A key requirement for this sort of fractionation experiment is that you need to be complementing an extract which has all but one component of the pathway. For instance, if they had tried to fraction out the essential elements from wild-type nuclear extracts without complementing deficient extracts, they could never have succeeded, as there are multiple necessary components for MMR to occur, and these would elute in different fractions. Similarly, if the colorectal cancer cells had harbored mutations in proteins belonging to more than one complex, this wouldn’t have worked either.

Modrich’s group later used similar approaches to identify orthologs of MutS [Drummond 1995]. After many years, when they had identified many such proteins, they were able to identify a minimal set of such proteins that was sufficient to reconstitute MMR from purified components with no nuclear extracts [Genschel & Modrich 2003]. In that work they identified a system for 5’ directed repair, where a nascent strand is degraded starting from a nick to the 5’ of the mismatch. This only works for lagging strands. If there are mismatches on a lagging strand, that entire Okazaki fragment will get degraded up to the mismatch, and that region of the parent strand will then be re-synthesized later.

For repair on the leading strand, you need to start from recognition of a nick to the 3’ of the mismatch on the nascent strand. To perform such 3’-directed mismatch repair you need all of the proteins needed for 5’-directed mismatch repair, plus three others: MutLα, RFC and PCNA [Dzantiev 2004]. MutLα, it transpires, has a cryptic endonuclease activity. MutLα first recognizes the mismatch, translocates to the 3’ until it hits a roadblock created by RFC and PCNA, which activates MutLα. MutLα can discrimiante the nascent strand as it is the one pointed 3’-ward into the back face of PCNA. MutLα then translocates back to the 5’, nicking the nascent strand all the way until it realizes it has passed the mismatch, at which point it will stop nicking. Now you have a nick to the 5’ of the mismatch, and the same elements involved in lagging strand MMR take over [Kadyrov 2006]. Note that the use of strand ends to identify the nascent strand means that you need to identify mismatches on the leading strand quickly, before they are too far from the replication fork for the nascent strand to be recognized.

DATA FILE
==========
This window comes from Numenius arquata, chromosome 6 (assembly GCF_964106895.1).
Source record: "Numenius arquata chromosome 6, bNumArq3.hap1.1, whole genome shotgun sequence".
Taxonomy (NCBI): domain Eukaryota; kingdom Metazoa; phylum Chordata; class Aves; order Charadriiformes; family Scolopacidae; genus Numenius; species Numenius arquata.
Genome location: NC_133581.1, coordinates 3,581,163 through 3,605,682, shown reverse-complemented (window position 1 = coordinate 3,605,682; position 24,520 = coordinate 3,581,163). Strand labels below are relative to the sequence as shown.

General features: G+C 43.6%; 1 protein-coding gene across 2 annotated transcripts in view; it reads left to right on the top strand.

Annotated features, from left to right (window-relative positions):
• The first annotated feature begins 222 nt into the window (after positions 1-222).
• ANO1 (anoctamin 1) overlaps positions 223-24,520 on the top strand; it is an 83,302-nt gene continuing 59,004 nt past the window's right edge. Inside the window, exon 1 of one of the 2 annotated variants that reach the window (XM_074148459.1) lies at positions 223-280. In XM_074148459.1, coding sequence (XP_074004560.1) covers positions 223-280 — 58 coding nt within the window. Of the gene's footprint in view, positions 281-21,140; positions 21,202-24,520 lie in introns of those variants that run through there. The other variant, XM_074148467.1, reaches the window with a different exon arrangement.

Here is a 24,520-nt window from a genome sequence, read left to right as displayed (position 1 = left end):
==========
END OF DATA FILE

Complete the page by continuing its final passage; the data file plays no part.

An ongoing question for MMR in both prokaryotic and eukaryotic systems is how MutS, having recognized a mismatch, communicates with the strand discrimination signal. Alternative models include diffusion (MutS simply diffuses along the DNA duplex until it finds the signal), polymerization (recruitment of additional MutS until the polymer reaches the discrimination signal) or looping (MutS stays put at the mismatch, but the DNA loops around until the discrimination signal comes into proximity with MutS in three-dimensional space). Recent findings from single-molecule imaging experiments favor the diffusion model [Gorman 2012].